Batorowicz, Krzysztof (2012) The vision of a university in the British tradition: reflecting on the Universities Tests Act 1871: what have we developed and what are we losing? In: The British World: Religion, Memory, Society, Culture, 2-5 July 2012, Toowoomba, Australia.
Text (Published Version)
This paper intends to assess the Universities Tests Act 1871 in the British history of universities and the nation. It is not an historical analysis; it is rather a reflection on the Act seen from today's perspective. Naturally, since the year 1871, the universities have made considerable progress and it is reasonable to expect that the ideas from the Act were developed.
The paper addresses two important ideas contained within the Act:
(i) The notion that universities should be 'freely accessible to the nation': and
(ii) The role of religion in universities and colleges (as interpreted from the legislative definition of a 'college.')
Following the analysis of the two ideas above, the paper will undertake a discussion on the significance of the Act for British and other universities.
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|Item Type:||Conference or Workshop Item (Commonwealth Reporting Category E) (Paper)|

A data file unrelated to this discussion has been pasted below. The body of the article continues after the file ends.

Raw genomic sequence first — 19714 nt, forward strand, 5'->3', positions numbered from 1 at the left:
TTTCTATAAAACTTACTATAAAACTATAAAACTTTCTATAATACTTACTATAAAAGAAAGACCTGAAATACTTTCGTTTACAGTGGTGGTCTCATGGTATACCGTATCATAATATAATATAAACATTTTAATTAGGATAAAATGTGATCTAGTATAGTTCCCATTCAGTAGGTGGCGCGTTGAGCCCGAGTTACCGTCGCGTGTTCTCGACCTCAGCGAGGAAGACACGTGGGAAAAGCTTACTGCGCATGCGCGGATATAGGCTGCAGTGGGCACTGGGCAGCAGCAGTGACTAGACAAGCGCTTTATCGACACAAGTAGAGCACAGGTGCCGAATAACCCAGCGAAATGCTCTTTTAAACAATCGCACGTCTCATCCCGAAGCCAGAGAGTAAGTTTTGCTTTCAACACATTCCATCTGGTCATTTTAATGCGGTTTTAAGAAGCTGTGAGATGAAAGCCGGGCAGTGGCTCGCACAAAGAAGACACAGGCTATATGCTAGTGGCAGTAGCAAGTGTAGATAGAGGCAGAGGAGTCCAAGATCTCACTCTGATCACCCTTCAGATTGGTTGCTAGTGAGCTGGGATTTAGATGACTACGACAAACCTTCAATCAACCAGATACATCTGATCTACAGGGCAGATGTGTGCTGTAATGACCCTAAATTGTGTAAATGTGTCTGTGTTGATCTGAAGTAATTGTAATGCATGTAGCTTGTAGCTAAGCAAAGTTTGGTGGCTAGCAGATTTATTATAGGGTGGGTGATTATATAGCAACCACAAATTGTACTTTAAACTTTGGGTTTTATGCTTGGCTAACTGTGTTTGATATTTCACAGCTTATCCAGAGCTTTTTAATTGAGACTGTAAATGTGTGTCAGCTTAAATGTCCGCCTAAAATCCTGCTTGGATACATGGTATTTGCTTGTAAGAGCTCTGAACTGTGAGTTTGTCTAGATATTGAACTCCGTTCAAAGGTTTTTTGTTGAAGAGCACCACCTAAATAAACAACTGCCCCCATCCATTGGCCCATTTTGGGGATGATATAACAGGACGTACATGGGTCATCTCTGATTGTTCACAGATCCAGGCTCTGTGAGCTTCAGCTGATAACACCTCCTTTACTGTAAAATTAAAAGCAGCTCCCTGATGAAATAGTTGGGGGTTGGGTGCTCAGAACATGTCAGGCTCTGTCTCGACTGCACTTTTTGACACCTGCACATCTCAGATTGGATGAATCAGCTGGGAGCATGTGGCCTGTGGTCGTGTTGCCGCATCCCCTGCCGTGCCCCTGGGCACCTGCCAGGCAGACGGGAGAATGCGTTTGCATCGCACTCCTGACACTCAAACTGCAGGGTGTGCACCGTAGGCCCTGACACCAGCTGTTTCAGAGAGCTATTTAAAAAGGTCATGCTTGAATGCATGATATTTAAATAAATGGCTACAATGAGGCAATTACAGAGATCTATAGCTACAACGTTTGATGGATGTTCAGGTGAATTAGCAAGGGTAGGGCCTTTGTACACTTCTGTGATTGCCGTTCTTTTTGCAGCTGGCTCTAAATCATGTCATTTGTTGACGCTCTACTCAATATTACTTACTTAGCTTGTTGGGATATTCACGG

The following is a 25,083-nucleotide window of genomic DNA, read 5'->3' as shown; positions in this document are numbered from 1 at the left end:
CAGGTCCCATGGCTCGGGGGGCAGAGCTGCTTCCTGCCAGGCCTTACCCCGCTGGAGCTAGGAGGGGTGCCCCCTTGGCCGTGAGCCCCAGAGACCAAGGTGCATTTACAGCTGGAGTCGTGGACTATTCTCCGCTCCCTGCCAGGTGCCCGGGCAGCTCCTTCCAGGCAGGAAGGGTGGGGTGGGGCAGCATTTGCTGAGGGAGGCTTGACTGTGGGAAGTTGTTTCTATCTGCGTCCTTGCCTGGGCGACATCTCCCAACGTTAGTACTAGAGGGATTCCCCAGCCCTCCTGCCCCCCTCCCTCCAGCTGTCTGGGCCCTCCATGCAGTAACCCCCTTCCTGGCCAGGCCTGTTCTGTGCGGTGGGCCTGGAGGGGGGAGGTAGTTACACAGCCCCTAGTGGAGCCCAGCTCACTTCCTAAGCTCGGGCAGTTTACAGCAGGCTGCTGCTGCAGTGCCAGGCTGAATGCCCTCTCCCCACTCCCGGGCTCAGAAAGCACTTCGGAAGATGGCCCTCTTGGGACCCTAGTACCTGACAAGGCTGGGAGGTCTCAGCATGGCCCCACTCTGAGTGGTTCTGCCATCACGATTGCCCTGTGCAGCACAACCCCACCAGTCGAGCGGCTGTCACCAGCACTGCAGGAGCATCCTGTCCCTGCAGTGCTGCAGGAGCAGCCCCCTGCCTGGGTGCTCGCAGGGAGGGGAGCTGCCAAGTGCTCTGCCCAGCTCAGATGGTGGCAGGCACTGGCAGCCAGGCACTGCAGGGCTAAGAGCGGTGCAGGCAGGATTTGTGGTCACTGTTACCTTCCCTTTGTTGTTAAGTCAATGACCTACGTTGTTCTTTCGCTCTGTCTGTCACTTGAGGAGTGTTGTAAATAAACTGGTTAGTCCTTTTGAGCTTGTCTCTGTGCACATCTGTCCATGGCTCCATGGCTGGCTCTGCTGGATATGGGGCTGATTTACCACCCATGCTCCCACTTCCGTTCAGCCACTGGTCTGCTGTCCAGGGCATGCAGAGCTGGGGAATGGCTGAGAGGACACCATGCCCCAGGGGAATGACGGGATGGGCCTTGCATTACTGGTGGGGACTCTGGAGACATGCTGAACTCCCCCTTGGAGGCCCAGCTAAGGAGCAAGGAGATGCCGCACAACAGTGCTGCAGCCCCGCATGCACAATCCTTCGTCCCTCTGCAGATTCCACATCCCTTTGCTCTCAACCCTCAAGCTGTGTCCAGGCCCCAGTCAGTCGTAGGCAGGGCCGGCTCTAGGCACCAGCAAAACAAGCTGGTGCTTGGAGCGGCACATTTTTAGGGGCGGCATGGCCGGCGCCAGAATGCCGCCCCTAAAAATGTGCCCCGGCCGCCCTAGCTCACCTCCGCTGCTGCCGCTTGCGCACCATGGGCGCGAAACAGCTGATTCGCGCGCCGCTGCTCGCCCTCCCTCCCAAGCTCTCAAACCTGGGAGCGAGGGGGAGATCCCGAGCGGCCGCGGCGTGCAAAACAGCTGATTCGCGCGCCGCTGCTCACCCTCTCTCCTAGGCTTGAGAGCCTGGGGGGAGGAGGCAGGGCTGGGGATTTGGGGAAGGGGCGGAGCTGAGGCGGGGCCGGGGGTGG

|Item Status:||Live Archive|
|Additional Information (displayed to public):||Chapter 33. © The Contributors and Editors.|
|Depositing User:||epEditor USQ|
|Faculty / Department / School:||Historic - Faculty of Arts - School of Humanities and Communication|
|Date Deposited:||04 Oct 2012 02:00|
|Last Modified:||17 Sep 2014 03:08|
|Uncontrolled Keywords:||universities; ethos; higher education; history|
|Fields of Research (FoR):||16 Studies in Human Society > 1608 Sociology > 160809 Sociology of Education
13 Education > 1301 Education Systems > 130103 Higher Education
21 History and Archaeology > 2103 Historical Studies > 210305 British History
|Socio-Economic Objective (SEO):||C Society > 93 Education and Training > 9399 Other Education and Training > 939903 Equity and Access to Education|
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